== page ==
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Music & Coding: Scratch Music

In this activity, students will use Scratch to create a band that plays a simple tune. They can use different virtual instruments and characters that move to the beat of the song they pick. The cool part is that both students and teachers can do this even if they don't know how to read music or code.


Cover image for blog post

Scratch can be used to explore music, games, simulations, and animations beyond this specific activity. It was made to be a drag-and-drop computer language, so learners don't have to deal with complicated syntax rules. This makes learning to code easier. One more benefit is that it works right in your browser, so you don't have to download any software.


When students use Scratch to generate music, they can see how writing code and music is similar.

Scratch was created in 2003 by a group of people at MIT. It was made for kids ages 8 to 16. Over time, it has grown into a tool that kids all over the world use to learn how to code. It supports more than 70 languages, so it doesn't matter what language they speak. This thriving community has made over 100 million projects together, creating a culture of sharing and remixing that lets users customize the program to their own artistic goals.


Why this activity?


When students use Scratch to generate music, they can see how writing code and music is similar. Coding is carried out step by step, just like music is played in a sequence. The way commands and notes are arranged is very important. If you put notes or commands in the wrong order, you might end up with a bad song or computer program. The activity also teaches students how to understand the beat of a song and how to blend the sounds of different instruments.


Activity


If your students are new to Scratch, I've provided an introductory video in the presentation slideshow. This should be enough for them to be able to code in Scratch. The slideshow also showcases finished sample projects. Showing these will help kids understand what they need to do for the activity. The presentation also has two training videos: one shows how to code music in Scratch, and the other shows how to add motion and more instruments. In the resources area, there is a document called "Simple Tunes to Code." This has songs that kids can use, along with a video of the song.


Scratch Sprite

Students start by using Scratch to code a song. To code music, you'll need to use the music extension, which is only available in the online version of Scratch. Click "Add Ons" in the bottom left corner of your screen to get to it. Drag a "play note" block to the editor from there. When you click on the number of the note, a piano keyboard pops up so you can choose the note. Add as many blocks of "play note" as your song needs. At the beginning, don't forget to set your instrument type with a "set instrument" block and start your tune with a "Flag" block.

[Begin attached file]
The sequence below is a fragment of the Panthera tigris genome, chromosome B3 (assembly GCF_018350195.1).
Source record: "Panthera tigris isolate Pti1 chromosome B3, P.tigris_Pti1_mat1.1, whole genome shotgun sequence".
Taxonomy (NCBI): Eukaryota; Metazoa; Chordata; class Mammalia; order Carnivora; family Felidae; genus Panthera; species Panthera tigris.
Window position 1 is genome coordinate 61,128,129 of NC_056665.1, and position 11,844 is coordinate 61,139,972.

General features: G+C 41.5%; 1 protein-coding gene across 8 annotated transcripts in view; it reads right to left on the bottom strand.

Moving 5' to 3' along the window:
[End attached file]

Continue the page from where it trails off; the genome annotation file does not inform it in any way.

Students can animate their characters, known as "sprites", in sync with the music's rhythm. They can either move the sprite or switch its costume after each note. If they decide to move the sprite, they need to think about where it will be when the song is over. For example, if a sprite moves 10 steps with each beat, it might be off-screen by the end of the song. To stop this from happening, students can change the direction of the sprite or move it in different ways. Another fun option is to enlarge, shrink, or change the sprite's color after every beat.


Example of orchestra project

Once a student has coded a sprite to move and play music, they can put together the rest of the band. To create a new band member, simply right-click on a sprite in the sprite zone and duplicate it along with its code. Next, just change the new sprite's instrument and outfit. For added flair, change how the new band member moves To complete the ensemble, add more band members and choose a fitting background.


With a Scratch account, it's easy for students to save and share their work. Their work is automatically saved, and from their "MyStuff" page, they can send you a link to their project. But if they don't have an account, they should save the project to their computer or Google Drive. Then, they can send you the file they made in Scratch, which you can upload to Scratch to see what they made.


It's easy to change the activity for older students or students who already know how to play music or code. You could have them code music directly from sheet music, figure out the notes for a tune on their own, or write their own music in Scratch. Students who know a lot about coding could let users choose what instruments or even the songs the band will play.


Resources





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